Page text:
Trevor Noah made his debut as The Daily Show host, replacing Jon Stewart who left last month.
The show’s new host is best known as a stand-up comedian, but also made several appearances on The Daily Show with Jon Stewart as a correspondent.
Trevor Noah, 31, has had a mixed reception from critics after his first show as a host.
The South African comedian made a “smooth transition” into the role on Comedy Central’s satirical news show, according to Variety.
Deadline called the evening “mostly inoffensive but also mostly flat”.
TV columnist Brian Lowry said he looked “more at ease and in command than he ever did as a correspondent”.
Jon Stewart stepped down after 16 years at the helm of the influential show and Trevor Noah’s appointment was announced in March.
“No memories of Stewart and his storied reign have been usurped or replaced,” wrote The Hollywood Reporter.
“Nor, however, have they been sullied.”
Trevor Noah’s opening monologue kicked off with a joke about growing up on the dusty streets of South Africa, where his only two dreams were hosting The Daily Show and having an indoor toilet.
“Now I have both. And I’m quite comfortable with one of them,” he said.
Paying tribute to Jon Stewart, Trevor Noah said: “He was often our voice, our refuge and in many ways our political dad,” before joking, “Now it feels like the family has a new stepdad. And he’s black. Which is not ideal.”
This week’s guests are Whitney Wolfe, the CEO of dating site Bumble and co-founder of Tinder, the governor of New Jersey, Chris Christie and musician Ryan Adams – who last week released an album of cover versions based on Taylor Swift’s 1989 album.
Jon Stewart has hosted his final broadcast of The Daily Show on August 6.
A host of stars joined Jon Stewart for the final show, including Bruce Springsteen.
There were also video messages from Secretary of State John Kerry and Republican Senator John McCain.
Jon Stewart took over the show in 1999 and established himself as one of the most influential satirists in the US and the voice of liberal America.
He is being replaced by the South African comedian Trevor Noah.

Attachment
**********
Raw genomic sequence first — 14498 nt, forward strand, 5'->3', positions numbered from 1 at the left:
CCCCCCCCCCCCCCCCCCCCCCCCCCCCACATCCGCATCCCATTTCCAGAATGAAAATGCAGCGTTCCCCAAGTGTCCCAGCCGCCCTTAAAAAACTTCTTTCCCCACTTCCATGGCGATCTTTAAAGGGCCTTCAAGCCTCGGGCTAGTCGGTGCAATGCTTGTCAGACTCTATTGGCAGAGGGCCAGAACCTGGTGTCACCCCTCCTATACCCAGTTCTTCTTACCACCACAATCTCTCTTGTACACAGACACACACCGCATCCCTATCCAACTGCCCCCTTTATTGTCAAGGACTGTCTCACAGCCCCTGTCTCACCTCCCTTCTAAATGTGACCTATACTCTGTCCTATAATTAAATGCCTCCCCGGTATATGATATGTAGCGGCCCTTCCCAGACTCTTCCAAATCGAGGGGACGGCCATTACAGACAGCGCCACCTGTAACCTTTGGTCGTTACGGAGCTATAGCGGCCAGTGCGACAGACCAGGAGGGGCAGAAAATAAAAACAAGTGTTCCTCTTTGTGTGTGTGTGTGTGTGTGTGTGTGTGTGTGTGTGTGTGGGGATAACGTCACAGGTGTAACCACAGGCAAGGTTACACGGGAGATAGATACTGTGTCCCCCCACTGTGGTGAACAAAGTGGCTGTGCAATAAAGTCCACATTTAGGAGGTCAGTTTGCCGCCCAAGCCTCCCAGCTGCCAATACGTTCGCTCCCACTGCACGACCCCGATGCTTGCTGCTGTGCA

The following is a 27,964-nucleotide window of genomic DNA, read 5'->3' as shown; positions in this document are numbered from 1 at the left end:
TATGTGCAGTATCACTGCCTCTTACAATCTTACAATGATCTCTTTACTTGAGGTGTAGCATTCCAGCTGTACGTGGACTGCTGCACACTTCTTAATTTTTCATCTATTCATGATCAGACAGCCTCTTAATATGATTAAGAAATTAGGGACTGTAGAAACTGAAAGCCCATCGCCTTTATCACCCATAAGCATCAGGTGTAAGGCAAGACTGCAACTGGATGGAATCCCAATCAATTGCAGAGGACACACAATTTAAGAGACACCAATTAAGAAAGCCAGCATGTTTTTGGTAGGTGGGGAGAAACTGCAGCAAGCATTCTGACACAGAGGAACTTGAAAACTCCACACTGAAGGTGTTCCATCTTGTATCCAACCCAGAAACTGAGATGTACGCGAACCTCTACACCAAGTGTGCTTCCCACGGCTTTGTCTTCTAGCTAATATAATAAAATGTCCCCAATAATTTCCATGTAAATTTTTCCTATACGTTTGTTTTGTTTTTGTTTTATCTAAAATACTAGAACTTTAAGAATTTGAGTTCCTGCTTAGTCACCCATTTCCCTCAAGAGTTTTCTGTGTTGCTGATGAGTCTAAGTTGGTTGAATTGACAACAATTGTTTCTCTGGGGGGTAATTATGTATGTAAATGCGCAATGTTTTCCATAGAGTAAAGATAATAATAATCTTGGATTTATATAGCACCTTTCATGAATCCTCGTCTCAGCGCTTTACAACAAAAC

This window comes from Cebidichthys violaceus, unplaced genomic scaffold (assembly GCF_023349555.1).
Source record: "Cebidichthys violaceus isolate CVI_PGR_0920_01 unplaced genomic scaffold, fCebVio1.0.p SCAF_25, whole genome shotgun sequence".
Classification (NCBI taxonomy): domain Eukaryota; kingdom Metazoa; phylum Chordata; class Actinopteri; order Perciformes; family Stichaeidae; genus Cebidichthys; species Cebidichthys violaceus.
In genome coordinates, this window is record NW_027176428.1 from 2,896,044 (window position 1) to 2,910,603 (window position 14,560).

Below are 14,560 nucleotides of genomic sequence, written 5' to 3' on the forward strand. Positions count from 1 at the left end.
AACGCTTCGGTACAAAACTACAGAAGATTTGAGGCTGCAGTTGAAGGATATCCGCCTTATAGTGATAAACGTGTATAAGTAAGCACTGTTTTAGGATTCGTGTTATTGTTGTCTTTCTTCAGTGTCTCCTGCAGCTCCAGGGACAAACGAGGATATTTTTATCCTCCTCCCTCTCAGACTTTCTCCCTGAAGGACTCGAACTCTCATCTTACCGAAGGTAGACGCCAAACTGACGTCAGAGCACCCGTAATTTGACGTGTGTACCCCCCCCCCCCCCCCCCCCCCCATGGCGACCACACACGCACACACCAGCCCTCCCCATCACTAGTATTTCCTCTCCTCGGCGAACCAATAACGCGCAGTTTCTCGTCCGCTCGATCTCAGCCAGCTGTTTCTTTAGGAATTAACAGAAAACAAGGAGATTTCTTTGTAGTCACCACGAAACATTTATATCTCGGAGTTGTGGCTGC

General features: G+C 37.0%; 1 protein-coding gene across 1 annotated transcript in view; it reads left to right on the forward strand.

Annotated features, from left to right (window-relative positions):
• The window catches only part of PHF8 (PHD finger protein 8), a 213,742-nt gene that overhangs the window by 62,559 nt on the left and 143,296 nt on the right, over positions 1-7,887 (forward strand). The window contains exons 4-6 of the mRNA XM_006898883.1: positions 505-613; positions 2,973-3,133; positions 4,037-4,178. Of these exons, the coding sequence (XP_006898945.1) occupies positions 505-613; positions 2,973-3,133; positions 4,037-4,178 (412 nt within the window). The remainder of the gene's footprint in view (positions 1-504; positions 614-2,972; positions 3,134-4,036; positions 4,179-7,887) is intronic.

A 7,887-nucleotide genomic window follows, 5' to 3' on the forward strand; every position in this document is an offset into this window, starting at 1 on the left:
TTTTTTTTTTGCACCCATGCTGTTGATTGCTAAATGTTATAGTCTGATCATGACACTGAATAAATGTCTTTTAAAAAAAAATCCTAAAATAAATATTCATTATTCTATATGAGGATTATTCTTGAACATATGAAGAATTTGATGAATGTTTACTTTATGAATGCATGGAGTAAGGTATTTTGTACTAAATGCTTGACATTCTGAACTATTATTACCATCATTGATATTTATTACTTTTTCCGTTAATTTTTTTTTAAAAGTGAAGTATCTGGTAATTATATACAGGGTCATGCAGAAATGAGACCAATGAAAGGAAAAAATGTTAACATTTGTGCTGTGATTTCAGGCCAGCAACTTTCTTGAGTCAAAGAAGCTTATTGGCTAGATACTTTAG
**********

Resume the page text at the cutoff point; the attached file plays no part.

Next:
The Daily Show, broadcast on Comedy Central, has often been cited as a leading news source for young people, with an average audience of one million viewers.
In his final monologue, Jon Stewart thanked colleagues, fans and family.
“Nothing ends. It’s just a continuation. It’s a pause in the conversation,” he said.
“So rather than saying goodbye or good night, I’m just going to say I’m gonna go get a drink,” he said.
The Daily Show has also helped to launch several well-known comic performers, including Steve Carell and John Oliver, as well as Stephen Colbert who is to be David Letterman’s replacement on CBS’s Late Show.
The hashtag #JonVoyage was trending on Twitter as Jon Stewart bid farewell to the Daily Show, with famous fans paying tribute, including President Barack Obama.
However, for John McCain, it was a chance for a spot of gentle revenge. Jon Stewart had once mocked him using a puppet resembling the Republican senator.
Jon Stewart will leave Comedy Central’s The Daily Show later this year.
The comedian said it had “been an absolute privilege” to have been at the helm of the satirical show since 1999.
Jon Stewart will leave the show later this year.
“This show doesn’t deserve an even slightly restless host and neither do you,” he told his audience on February 10.
Comedy Central president Michele Ganeless paid tribute, saying: “His comedic brilliance is second to none.”